Last week I had the opportunity to meet with and learn from recruiting legend Lou Adler. Lou has been recruiting for forty years, has written several best-selling books and currently does corporate training regarding his concept of performance based hiring. While there were many things I was able to take away from my full day with Lou, I wanted to share three things that I learned that will completely shift the way I recruit. Now while some of these may seem like simple concepts at first glance, I would urge you to really put thought into his tips and fully apply them. In recruiting, it's really easy to fall into a rut, get lazy and find yourself having formed a ton of bad habits. With that said, let’s get into 3 great Lou Adler recruiting tips that will make you a better recruiter.
We have all been there. We get a passive candidate on the phone for the first time and we immediately launch into selling them on the role, or finding out about what exactly it is that would interest them in terms of an opportunity. Lou Adler doesn’t do that. In fact, he wants that first conversation to be extremely simple and straight forward. He simply wants to sell the potential candidate on having an additional conversation. In Lou’s training he must have said “don’t sell the opportunity, sell the conversation” thirty times. He uses the specific verbiage “would you be open to having a conversation about an opportunity if it was clearly superior to what you are doing now?” That my friends, is what you call a loaded question. If you think about it, how can you say no to that? If they say yes, then you arrange a time for you two to talk at a time that’s convenient for them. Lou calls that “getting them on the bus”. You get as many good candidates on the bus as you can and you try to get the right ones to the final destination.
When you get a candidate on the phone and you start talking about the opportunity, one of the things that usually comes up right away is salary. Candidates want to know. Frankly, it makes sense. There is no point investing your time in something if at the end of the day you will end up being 20k apart on money. Anyone who has been doing recruiting for a significant period of time has been burnt by this at least once. I know I have. Lou again has a very different approach to this issue. Instead of vetting this component of finding out if it’s a match, Lou does the following instead. When a candidate asks what the salary is he says the following, "Hey Ben, let’s be really frank here. If the position doesn’t offer you the growth you are looking for then the money doesn’t matter. So let’s figure out if this is a career move first and then we can figure out the money."
Lou does this for two reasons. The first is that he always believes the money is negotiable. The second is that he wants to get the candidate into the conversation. When you talk to a candidate, if money is discussed right away they are going to want a significant bump. However, if you can talk to them and sell them on what hopefully is a fantastic opportunity, the compensation becomes only a piece of the puzzle as opposed to an immediate disqualifier.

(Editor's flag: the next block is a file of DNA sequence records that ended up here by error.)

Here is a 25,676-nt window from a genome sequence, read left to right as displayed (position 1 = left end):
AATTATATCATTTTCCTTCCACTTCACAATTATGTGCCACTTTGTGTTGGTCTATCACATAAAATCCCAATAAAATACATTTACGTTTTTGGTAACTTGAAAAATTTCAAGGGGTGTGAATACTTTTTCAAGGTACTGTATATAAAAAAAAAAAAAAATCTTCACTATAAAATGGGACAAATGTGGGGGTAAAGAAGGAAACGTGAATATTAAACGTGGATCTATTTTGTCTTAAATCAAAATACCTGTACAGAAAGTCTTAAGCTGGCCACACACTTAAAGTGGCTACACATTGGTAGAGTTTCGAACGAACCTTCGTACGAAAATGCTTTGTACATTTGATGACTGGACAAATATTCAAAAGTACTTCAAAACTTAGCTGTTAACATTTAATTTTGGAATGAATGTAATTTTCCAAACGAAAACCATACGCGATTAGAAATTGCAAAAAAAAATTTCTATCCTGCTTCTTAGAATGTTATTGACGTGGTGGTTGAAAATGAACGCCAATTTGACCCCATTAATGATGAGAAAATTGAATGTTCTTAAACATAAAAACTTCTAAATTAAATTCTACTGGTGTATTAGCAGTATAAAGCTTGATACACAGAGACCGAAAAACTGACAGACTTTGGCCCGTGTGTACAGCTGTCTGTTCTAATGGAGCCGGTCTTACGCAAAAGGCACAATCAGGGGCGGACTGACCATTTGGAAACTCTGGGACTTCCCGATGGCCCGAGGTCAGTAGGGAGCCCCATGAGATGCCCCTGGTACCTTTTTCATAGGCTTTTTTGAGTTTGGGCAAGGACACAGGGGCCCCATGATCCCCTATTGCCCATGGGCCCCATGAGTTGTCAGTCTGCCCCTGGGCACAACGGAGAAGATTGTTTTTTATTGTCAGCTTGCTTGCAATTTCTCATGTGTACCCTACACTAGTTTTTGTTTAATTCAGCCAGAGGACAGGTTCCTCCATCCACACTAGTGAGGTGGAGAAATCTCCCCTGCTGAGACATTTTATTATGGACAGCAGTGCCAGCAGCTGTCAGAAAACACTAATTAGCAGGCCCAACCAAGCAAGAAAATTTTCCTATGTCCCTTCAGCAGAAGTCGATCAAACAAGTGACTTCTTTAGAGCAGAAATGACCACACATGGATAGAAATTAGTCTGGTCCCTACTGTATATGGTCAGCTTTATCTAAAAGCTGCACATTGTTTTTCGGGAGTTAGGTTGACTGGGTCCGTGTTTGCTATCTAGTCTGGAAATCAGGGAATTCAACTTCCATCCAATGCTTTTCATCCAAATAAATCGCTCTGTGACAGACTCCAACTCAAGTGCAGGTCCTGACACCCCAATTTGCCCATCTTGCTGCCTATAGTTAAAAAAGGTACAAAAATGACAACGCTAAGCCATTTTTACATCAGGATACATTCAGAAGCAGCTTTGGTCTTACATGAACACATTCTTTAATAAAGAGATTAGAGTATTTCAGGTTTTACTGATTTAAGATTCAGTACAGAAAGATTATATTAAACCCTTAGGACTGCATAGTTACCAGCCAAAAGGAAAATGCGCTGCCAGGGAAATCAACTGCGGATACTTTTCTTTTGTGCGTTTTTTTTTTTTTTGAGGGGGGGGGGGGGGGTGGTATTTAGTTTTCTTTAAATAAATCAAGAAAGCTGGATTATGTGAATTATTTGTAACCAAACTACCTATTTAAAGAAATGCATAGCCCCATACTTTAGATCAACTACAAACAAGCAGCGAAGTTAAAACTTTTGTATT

This phrase is what Lou uses if he finds himself with a candidate choosing between his offer and the offer of another company. If you recruit for any significant length of time you will likely find yourself in a situation like this. Your client wants to make your candidate an offer and your candidate is going to decide between your offer and a competing offer. The fact of the matter is that sometimes this is simply unavoidable. As a recruiter you want to work with the best, most place-able candidates. Well if you plan on working with these types of candidates, you should be prepared for them to have multiple opportunities.
The way Lou tries to influence the decision of this candidate at this point in the process is to talk with the candidate about each opportunity and look at the pros and cons of each. If you find yourself in a situation where your role pays less or perhaps the title isn’t as nice, you are certainly in a bad spot. That being said, this doesn’t mean it’s game over. Look at the roles. What does your role offer that the other position does not?
In the scenario Lou told us about, his job was for less money and the title wasn’t as nice. However, the industry was stronger for his opportunity and the long term growth potential was significantly better than what the other role appeared to offer. So Lou told the candidate to think it over, but urged him not to make his decision just based off what he got on day one. He told him not just to look at what the opportunities offered him on day one, but what they offered him long term. He said to the candidate “don’t make a long term decision based off of short term information”. Hopefully you don’t find yourself in this position often, but if you do and you have a good opportunity, fight for it. In the story the candidate ended up taking Lou’s job and seven months later he had been promoted to a role more significant than both roles were at the offer stage. He called Lou to thank him and told him that moving forward he would make sure he always looked at the long term ramifications before making a decision and avoid falling into the trap of the short term reward.
Well there you have it. How many of us have found ourselves in a situation like this? I have lost out to candidates taking a different role and I wonder if I had used this verbiage, would it had made a difference? Quite possibly. If you haven’t seen or read any of Lou Adler’s stuff I encourage you to YouTube him. If you liked this post, I will be posting more take-aways from my conversation with Lou on my blog at http://www.gettingthejobhq.com, as well as some more of the tips he shared during the training. Thanks for reading and happy hunting!
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